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At the culinary heart of Hanukkah (which began at sundown Tuesday) are foods fried in oil to commemorate the triumph of the Maccabees, who won back their sacred temple, and the miracle of the oil that burned for eight days.

But there’s another Hanukkah story, not as well-known, that shifts the culinary narrative to a brave woman and her killer cheese. This story from the Book of Judith explains why dairy makes it onto the holiday table.

According to “The Interpreter’s Dictionary of the Bible,” the Assyrian leader Nebuchadnezzar sent one of his generals, Holofernes, to destroy the Jews of Bethulia, a town that commanded access to the road to Jerusalem. The plan was to seize the spring at the foot of the mountain, so the Jews would be deprived of their water supply.

When the cisterns in the town were empty, the people began to lose heart. It seemed better to live as slaves than to die in vain. One woman in town, a beautiful widow named Judith, had another plan.

She left Bethulia, dressed in festival garments to entice any man she might meet, and equipped with wine and food. The Assyrian guards — entranced by Judith’s looks — opened the gates of the city and escorted her up the hill to the enemy camp.

Pleased by her appearance, her beauty and her wit, Holofernes invited Judith to a banquet in his tent. When his officers left him alone with her, the general was so charmed by her that he ate the salty cheese cakes she had prepared, then quenched his thirst with her wine. More cheese cakes, much more wine. Until he fell drunkenly asleep.

And then, Judith pulled out his sword, and cut off his head.

She left the camp without arousing suspicion, her maid carrying the head in a bag. When the threatening army saw their general’s head, they panicked and fled.

Because Judith saved the Jews from a death order, many Jews honor her by eating cheese and dairy dishes: rugelach, blintzes, cheesecake, cheese latkes, even sour cream on potato latkes.

“We used to have a cake that was made out of cheese, like a fried-cheese-type thing,” says chef Laura Frankel, culinary director for Kosher Media International. Until the fried cheese tradition made it to northern and eastern Europe where they fried things in schmaltz (animal fat).

“Obviously, with kosher rules,” Frankel explained, “you can’t fry anything with cheese in schmaltz.” Mixing dairy and meat is banned in Jewish dietary laws. “So they changed the cheese out for potatoes. It was something people ate a lot of, they were filling, they were plentiful.”

This brings us to a shocking revelation. Though the original latkes were cheese latkes, the Ashkenazic Jews (who brought the latke to America) subbed potatoes.

And thus was born the latke that we all love today.

Judith’s Cheese Pastries

Adapted from “A Treasury of Jewish Holiday Baking” by Marcy Goldman, these pastries symbolize the cheese cakes that Judith served to Holofernes. Farmer cheese is a form of cottage cheese with most of the liquid pressed out, giving it a solid, crumbly texture. For best results, refrigerate the dough 8 hours or overnight.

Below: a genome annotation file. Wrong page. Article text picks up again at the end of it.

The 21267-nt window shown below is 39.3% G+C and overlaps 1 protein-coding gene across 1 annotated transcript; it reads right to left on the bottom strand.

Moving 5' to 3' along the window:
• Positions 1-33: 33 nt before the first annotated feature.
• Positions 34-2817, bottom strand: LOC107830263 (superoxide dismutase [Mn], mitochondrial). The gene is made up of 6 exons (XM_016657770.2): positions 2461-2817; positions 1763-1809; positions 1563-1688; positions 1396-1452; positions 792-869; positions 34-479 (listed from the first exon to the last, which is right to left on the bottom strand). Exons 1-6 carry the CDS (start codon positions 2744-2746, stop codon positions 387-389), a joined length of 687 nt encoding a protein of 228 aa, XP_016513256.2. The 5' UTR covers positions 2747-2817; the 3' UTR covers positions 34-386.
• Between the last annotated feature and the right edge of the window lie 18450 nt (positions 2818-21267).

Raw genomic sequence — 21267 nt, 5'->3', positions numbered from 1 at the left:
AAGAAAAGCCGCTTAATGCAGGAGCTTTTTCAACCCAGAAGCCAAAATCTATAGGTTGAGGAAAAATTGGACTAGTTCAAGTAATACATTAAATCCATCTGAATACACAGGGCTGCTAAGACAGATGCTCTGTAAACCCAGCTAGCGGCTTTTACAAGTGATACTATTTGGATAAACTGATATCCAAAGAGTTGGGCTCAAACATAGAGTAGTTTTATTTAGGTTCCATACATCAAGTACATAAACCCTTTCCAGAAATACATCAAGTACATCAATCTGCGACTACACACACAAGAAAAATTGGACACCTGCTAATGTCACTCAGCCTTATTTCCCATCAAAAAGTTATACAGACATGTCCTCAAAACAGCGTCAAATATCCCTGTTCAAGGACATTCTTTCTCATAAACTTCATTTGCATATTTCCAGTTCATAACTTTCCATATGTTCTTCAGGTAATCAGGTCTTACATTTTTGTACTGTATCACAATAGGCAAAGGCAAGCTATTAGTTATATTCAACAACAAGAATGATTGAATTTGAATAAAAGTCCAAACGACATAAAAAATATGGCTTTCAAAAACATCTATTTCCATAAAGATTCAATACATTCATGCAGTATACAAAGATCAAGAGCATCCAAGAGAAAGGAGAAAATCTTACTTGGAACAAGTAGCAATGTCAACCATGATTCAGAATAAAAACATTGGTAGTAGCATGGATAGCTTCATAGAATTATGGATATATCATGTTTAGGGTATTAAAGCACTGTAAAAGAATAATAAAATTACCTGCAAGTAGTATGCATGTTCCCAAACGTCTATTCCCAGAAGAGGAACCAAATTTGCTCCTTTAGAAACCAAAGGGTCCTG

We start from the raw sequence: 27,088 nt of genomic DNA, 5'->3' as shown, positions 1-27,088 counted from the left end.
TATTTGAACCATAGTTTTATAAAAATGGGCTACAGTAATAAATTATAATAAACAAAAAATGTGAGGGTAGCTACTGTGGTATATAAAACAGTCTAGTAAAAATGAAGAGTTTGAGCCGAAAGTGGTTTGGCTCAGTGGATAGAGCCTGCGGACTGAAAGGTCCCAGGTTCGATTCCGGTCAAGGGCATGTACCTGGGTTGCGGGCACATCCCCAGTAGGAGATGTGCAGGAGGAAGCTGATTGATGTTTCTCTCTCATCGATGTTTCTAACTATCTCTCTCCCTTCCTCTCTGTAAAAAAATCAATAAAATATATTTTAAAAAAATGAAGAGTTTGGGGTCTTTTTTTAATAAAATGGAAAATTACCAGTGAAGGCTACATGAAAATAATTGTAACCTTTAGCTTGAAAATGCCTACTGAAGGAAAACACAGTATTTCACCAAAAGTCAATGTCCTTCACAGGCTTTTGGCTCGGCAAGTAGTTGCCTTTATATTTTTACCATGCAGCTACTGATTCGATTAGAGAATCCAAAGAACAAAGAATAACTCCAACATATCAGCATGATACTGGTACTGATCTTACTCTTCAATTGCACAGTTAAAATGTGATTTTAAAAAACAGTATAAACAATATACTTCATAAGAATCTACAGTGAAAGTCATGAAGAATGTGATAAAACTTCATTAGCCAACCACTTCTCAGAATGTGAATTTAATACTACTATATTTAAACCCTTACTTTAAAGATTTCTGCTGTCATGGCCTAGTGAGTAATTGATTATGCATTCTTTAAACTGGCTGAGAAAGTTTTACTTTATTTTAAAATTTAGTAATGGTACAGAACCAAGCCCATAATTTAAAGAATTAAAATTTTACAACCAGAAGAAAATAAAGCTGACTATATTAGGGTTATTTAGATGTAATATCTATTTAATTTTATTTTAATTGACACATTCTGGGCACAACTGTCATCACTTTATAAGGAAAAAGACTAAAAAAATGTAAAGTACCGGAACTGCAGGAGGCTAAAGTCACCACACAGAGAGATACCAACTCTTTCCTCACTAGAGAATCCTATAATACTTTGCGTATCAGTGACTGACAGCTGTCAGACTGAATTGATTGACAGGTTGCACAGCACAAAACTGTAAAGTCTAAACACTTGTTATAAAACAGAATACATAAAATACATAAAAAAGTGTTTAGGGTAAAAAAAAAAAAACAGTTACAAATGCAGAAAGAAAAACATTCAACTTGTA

Cheese pastry dough

2 1/2 cups flour

1/2 teaspoon salt

1/2 cup sugar

2 teaspoons baking powder

2 sticks (1 cup) cold unsalted butter, cut into 16 pieces

1 cup farmer cheese

2 teaspoons finely minced lemon zest

1 teaspoon fresh lemon juice

1 teaspoon vanilla extract

Filling

1/2 pound cream cheese

1/2 pound farmer cheese

1/2 cup sugar

1 tablespoon flour

1 teaspoon finely minced lemon zest

1 egg

1/2 teaspoon vanilla extract

Pinch of salt

Topping

4 tablespoons melted butter

Powdered sugar

For the dough: Sift the dry ingredients together in a large bowl; cut in the butter until the mixture resembles small crumbs. Blend in the farmer cheese to make a soft dough; then the lemon zest, lemon juice and vanilla. (For a food processor, pulse the dry ingredients together until combined. Add the butter; pulse until mixture resembles small crumbs. Add remaining ingredients; pulse until dough comes together. Knead on a lightly floured board to form a smooth ball.) Wrap the dough in plastic, and refrigerate overnight.

For the filling: Cream the cream cheese, farmer cheese and sugar together in a bowl until blended. Stir in remaining ingredients to make a thick filling. Refrigerate until ready to use.

Heat oven to 350 degrees. Line 2 baking sheets with parchment paper.

On a lightly floured surface, divide the chilled dough in half and roll each half into a 9-by-12-inch rectangle. Lightly brush each rectangle with 1 tablespoon melted butter.

Spread half of the cheese filling on each rectangle, leaving a 1-inch plain border all around. Fold in the 2 shorter ends on each rectangle. Beginning with the longer side, roll each piece into a log, but stop halfway. Cut off the remaining half of each piece and repeat, making another log. Each portion of dough will make 2 narrow logs.

Brush the tops of the 4 logs with the remaining 2 tablespoons melted butter. Chill, 10 to 15 minutes.

Remove logs from the fridge; cut them into 2-inch pastries. Place the pastries on the baking sheets. Bake until tops are golden brown, 25 to 30 minutes. Cool slightly, then dust with powdered sugar. Makes 24 to 30 pieces.

Nutrition information per serving (for 30 pieces): 179 calories, 12 g fat, 7 g saturated fat, 39 mg cholesterol, 15 g carbohydrates, 7 g sugar, 4 g protein, 124 mg sodium, 0 g fiber

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